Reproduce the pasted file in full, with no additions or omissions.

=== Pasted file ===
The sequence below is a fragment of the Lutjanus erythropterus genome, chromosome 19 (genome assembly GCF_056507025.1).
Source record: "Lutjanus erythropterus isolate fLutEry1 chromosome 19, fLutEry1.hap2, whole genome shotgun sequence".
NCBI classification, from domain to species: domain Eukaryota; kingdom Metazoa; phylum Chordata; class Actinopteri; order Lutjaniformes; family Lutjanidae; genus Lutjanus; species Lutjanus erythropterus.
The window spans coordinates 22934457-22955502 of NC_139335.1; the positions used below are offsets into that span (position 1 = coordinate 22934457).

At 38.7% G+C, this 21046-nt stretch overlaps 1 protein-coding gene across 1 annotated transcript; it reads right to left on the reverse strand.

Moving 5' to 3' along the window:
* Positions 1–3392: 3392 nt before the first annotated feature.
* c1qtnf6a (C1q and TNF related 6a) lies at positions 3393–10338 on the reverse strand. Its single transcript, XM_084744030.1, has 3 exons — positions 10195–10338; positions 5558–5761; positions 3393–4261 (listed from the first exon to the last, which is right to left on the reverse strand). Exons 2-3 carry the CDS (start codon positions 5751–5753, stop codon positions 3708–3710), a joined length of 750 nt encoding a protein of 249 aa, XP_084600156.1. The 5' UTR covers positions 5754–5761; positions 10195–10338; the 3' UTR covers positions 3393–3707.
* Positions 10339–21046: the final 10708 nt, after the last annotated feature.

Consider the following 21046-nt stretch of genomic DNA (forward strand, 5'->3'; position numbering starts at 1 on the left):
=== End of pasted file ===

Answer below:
The sequence below is a fragment of the Lutjanus erythropterus genome, chromosome 19 (genome assembly GCF_056507025.1).
Source record: "Lutjanus erythropterus isolate fLutEry1 chromosome 19, fLutEry1.hap2, whole genome shotgun sequence".
NCBI classification, from domain to species: domain Eukaryota; kingdom Metazoa; phylum Chordata; class Actinopteri; order Lutjaniformes; family Lutjanidae; genus Lutjanus; species Lutjanus erythropterus.
The window spans coordinates 22934457-22955502 of NC_139335.1; the positions used below are offsets into that span (position 1 = coordinate 22934457).

At 38.7% G+C, this 21046-nt stretch overlaps 1 protein-coding gene across 1 annotated transcript; it reads right to left on the reverse strand.

Moving 5' to 3' along the window:
* Positions 1–3392: 3392 nt before the first annotated feature.
* c1qtnf6a (C1q and TNF related 6a) lies at positions 3393–10338 on the reverse strand. Its single transcript, XM_084744030.1, has 3 exons — positions 10195–10338; positions 5558–5761; positions 3393–4261 (listed from the first exon to the last, which is right to left on the reverse strand). Exons 2-3 carry the CDS (start codon positions 5751–5753, stop codon positions 3708–3710), a joined length of 750 nt encoding a protein of 249 aa, XP_084600156.1. The 5' UTR covers positions 5754–5761; positions 10195–10338; the 3' UTR covers positions 3393–3707.
* Positions 10339–21046: the final 10708 nt, after the last annotated feature.

Consider the following 21046-nt stretch of genomic DNA (forward strand, 5'->3'; position numbering starts at 1 on the left):